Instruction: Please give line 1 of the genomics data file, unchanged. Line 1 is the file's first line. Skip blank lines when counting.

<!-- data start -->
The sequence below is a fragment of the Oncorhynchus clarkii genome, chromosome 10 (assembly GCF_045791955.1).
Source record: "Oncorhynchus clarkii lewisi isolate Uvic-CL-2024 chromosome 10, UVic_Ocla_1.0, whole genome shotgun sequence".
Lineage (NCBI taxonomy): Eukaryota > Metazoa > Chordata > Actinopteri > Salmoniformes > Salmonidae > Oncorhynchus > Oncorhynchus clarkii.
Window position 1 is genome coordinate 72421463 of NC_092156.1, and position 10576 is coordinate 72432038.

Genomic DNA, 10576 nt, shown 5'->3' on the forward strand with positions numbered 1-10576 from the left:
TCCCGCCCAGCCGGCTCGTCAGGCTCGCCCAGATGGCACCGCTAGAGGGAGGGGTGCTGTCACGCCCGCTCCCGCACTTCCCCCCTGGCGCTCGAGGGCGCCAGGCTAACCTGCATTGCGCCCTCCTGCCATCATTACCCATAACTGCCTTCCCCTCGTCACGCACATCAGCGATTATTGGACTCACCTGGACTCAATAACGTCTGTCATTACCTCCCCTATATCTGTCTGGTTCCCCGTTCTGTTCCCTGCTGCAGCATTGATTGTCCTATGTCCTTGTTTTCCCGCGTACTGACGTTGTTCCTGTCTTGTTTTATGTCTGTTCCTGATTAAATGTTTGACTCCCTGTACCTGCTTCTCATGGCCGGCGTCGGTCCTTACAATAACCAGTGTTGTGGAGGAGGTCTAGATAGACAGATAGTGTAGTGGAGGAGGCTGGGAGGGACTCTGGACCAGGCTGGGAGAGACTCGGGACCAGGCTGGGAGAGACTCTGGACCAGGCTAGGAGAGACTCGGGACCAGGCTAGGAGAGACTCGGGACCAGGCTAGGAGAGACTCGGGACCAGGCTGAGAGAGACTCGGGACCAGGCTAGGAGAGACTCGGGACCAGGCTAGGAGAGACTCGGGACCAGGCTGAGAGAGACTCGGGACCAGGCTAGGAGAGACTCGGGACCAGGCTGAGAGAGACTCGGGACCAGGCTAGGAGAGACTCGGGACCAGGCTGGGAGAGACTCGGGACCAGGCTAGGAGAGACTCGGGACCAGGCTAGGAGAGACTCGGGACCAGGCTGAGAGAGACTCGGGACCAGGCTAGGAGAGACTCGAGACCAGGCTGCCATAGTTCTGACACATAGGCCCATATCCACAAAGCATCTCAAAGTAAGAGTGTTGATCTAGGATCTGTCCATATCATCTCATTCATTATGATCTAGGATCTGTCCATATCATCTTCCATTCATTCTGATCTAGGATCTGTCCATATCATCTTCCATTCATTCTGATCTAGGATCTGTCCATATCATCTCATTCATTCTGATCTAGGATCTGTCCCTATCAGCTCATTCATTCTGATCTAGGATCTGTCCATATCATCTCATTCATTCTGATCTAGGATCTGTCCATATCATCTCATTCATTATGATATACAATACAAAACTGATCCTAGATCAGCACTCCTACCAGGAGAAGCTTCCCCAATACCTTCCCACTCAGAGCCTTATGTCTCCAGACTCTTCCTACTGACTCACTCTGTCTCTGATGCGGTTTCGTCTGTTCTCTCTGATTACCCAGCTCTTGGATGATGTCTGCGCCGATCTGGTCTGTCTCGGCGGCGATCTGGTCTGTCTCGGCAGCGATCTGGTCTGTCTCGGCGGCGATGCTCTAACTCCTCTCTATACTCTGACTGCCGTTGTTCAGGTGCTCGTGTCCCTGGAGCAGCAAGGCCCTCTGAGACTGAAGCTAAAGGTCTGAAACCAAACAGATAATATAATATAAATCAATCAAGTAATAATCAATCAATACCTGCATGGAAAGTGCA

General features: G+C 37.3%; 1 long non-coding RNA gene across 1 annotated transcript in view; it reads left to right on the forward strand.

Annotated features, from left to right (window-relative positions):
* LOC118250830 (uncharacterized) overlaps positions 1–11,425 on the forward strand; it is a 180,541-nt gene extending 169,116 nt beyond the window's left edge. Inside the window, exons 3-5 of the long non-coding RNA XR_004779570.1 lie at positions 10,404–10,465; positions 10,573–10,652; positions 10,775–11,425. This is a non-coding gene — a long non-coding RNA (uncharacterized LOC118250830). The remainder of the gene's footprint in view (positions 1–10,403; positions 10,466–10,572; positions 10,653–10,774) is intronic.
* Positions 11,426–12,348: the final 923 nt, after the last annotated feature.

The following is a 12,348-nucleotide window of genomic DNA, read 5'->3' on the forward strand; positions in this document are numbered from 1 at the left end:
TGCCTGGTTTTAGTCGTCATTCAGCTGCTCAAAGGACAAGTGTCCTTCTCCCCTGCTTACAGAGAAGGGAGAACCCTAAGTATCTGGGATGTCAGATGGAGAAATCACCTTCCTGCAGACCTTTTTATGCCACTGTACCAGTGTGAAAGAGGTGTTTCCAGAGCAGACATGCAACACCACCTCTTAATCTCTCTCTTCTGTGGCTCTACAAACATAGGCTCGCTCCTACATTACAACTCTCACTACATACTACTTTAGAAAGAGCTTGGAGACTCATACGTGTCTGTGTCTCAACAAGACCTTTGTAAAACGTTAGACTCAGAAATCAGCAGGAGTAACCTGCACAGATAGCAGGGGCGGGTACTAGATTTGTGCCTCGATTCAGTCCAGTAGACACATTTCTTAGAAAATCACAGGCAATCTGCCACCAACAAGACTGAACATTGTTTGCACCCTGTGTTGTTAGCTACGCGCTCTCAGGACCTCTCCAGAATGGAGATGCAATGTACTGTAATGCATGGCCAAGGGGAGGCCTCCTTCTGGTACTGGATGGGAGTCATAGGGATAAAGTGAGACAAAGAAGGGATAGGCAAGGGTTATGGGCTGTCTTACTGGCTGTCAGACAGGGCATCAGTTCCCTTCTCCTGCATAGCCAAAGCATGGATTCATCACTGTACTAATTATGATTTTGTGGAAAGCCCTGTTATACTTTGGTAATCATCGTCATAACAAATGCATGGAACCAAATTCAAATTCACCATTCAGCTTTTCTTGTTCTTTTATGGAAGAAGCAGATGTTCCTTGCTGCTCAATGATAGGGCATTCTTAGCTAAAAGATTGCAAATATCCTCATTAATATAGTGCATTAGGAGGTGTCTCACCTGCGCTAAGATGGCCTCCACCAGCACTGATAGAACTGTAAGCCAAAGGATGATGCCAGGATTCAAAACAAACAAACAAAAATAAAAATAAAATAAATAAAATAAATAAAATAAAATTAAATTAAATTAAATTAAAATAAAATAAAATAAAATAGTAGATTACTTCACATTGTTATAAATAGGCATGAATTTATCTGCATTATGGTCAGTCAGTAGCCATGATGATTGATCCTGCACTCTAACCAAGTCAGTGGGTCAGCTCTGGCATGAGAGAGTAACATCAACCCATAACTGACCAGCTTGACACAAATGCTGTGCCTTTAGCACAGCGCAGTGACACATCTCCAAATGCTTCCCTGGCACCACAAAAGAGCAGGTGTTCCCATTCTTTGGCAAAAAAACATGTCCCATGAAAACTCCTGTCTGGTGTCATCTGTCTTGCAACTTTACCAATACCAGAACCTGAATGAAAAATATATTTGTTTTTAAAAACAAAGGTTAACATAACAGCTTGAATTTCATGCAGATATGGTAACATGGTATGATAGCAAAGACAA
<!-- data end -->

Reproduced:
The sequence below is a fragment of the Oncorhynchus clarkii genome, chromosome 10 (assembly GCF_045791955.1).